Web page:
In the event of nonpayment, contractors in Kansas should be familiar with the lien laws governing their ability to file a mechanics lien to obtain due payment. This legal device is one of the most tried-and-true formulas for getting paid and effectively levels the playing field for contractors, subcontractors, and owners. However, if you are unfamiliar with the filing and deadline requirements for mechanics liens, your lien rights could be compromised.
According to the Kansas mechanics lien statute, “Any person furnishing labor, equipment, material, or supplies used or consumed for the improvement of real property…shall have a lien upon the property for the labor, equipment, material or supplies furnished.” In this article, a Wichita contractor lawyer breaks down what this means for contractors.
K.S.A. § 60-1101
If you intend to claim a lien against a piece of property, you must file a statement with the Clerk of the District Court for the county where the property is located. This statement should include the name of the owner, their address, a description of the property, and an itemized document breaking down the amount of the claim. The name of the owner and contractor must be correct; otherwise, the mechanics lien will be deemed defective. Kansas law stipulates that architects and design professionals cannot file a mechanics lien. “Lienable labor” and “lienable materials” refers to physical and mental labor, and can include the value of labor, equipment, materials, and supplies used in the project, as well as any transportation required for project completion.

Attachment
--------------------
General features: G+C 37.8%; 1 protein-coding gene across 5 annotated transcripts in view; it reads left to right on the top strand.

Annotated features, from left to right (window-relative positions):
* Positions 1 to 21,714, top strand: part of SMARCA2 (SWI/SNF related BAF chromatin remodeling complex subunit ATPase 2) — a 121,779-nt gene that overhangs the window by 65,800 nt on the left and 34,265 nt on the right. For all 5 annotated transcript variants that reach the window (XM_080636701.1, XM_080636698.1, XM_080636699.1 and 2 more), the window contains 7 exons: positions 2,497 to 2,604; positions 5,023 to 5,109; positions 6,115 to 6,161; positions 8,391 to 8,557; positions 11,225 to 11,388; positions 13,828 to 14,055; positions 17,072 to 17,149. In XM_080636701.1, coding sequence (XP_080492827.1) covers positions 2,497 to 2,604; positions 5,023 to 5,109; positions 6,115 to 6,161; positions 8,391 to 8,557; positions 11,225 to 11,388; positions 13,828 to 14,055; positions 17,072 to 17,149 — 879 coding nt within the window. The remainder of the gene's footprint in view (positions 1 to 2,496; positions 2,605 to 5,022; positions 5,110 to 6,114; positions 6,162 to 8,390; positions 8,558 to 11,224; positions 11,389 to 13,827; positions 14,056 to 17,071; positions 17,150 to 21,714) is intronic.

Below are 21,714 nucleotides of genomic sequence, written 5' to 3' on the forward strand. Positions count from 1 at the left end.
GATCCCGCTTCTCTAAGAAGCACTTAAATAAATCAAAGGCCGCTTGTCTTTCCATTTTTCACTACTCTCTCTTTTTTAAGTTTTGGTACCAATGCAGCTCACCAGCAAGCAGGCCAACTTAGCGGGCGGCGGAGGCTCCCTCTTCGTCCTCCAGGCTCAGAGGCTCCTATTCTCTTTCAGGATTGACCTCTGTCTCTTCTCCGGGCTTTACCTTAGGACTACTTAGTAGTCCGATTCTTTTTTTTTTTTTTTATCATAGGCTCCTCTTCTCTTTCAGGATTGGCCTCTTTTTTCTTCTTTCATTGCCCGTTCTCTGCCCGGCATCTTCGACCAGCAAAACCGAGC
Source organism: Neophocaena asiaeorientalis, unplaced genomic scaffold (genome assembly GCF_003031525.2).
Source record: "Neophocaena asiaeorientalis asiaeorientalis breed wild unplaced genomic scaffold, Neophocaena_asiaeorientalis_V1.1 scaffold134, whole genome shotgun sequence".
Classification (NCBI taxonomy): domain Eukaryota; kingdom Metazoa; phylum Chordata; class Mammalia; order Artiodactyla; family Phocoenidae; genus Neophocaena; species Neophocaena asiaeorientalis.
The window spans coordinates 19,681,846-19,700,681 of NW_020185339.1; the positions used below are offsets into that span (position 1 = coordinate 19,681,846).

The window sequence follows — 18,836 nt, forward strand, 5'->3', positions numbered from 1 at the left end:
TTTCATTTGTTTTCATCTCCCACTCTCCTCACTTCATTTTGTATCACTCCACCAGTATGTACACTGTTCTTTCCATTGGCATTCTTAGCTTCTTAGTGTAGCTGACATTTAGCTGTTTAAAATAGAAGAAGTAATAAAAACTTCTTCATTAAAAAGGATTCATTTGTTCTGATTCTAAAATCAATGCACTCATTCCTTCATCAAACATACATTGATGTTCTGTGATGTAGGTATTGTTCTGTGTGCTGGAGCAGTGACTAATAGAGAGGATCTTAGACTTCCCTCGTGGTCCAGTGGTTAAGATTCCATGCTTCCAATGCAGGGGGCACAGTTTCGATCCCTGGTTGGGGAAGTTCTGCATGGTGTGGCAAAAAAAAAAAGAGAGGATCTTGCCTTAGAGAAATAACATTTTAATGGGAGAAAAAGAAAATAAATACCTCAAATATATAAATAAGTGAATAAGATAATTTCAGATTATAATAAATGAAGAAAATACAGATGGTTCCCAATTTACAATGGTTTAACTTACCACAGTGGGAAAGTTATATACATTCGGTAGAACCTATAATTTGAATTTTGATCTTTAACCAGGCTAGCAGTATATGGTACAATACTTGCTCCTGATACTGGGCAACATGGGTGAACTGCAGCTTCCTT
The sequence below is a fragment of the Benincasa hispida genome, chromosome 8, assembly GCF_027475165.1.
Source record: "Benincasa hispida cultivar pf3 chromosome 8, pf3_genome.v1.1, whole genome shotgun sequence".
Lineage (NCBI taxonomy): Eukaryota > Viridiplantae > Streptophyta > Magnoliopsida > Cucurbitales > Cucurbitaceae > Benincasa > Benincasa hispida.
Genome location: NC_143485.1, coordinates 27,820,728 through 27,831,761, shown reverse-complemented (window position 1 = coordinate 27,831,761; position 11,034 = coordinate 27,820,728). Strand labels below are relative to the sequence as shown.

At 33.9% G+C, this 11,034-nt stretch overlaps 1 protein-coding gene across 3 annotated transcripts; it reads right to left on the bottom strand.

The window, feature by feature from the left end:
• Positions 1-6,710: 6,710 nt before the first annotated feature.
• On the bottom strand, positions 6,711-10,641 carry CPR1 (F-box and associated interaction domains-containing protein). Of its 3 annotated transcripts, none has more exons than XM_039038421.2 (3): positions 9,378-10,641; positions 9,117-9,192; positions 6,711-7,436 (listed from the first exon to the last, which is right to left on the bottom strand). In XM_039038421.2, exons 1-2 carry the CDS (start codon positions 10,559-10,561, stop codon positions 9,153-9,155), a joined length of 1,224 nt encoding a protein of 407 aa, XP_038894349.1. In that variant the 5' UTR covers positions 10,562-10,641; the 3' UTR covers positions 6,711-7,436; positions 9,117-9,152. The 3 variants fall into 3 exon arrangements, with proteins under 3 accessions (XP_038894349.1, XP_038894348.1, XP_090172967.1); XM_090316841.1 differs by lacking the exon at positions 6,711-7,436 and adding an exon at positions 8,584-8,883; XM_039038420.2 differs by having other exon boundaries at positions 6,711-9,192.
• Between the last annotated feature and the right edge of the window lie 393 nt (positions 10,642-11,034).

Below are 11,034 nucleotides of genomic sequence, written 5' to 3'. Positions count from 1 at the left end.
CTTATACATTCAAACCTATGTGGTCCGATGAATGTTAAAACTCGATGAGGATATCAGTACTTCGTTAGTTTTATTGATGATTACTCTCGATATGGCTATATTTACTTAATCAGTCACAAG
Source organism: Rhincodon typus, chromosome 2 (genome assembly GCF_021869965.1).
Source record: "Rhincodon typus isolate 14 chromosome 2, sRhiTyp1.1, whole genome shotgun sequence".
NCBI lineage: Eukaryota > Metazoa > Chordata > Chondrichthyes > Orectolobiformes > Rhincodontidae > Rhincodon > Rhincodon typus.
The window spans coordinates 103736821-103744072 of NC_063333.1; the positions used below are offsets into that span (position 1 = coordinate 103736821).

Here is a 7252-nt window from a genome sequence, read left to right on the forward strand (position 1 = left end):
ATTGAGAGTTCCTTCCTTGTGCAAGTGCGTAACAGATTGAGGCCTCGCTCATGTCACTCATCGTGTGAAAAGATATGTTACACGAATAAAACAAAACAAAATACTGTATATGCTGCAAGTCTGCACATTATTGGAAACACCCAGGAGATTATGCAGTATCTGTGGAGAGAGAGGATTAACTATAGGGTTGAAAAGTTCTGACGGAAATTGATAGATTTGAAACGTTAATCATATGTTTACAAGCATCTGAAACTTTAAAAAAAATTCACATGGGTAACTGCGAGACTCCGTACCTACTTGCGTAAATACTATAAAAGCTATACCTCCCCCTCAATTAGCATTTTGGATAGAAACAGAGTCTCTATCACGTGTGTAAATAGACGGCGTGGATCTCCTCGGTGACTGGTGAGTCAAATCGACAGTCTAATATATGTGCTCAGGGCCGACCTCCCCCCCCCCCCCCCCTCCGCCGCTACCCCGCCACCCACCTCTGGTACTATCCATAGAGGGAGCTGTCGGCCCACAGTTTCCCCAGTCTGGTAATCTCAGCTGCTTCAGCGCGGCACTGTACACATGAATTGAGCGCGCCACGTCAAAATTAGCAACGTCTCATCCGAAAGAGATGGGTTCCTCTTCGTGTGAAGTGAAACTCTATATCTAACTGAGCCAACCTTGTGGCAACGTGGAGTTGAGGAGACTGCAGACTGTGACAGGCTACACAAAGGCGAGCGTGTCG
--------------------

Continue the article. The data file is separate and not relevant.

K.S.A. § 60-1102
This clause helps establish definitions for contractor, subcontractor, and supplier. It also illustrates the contractual relationships between parties contracting directly with the owner or general contractor and those that are not. You can only file a lien if you have furnished provisions of labor or materials directly to the owner or have an agreement with another party involved in a direct contract with the owner.
K.S.A. § 60-1103
In order for subcontractors and suppliers to maintain lien rights, they must furnish provisions of labor or materials to another contractor, subcontractor, or supplier, and these provisions must be incorporated into the final product. In other words, when a material supplier transports materials to a project site, they must be used to grant lien rights. If one party’s relationship to a project is too distant or difficult to define, they will not be entitled to lien rights. It’s also worth noting that subcontractors’ lien rights on residential properties differ from commercial projects. Consult a Wichita contractor lawyer for more information about how your business could be affected from this distinction.
Disclaimer: The information contained in this article is for general educational information only. This information does not constitute legal advice, is not intended to constitute legal advice, nor should it be relied upon as legal advice for your specific factual pattern or situation.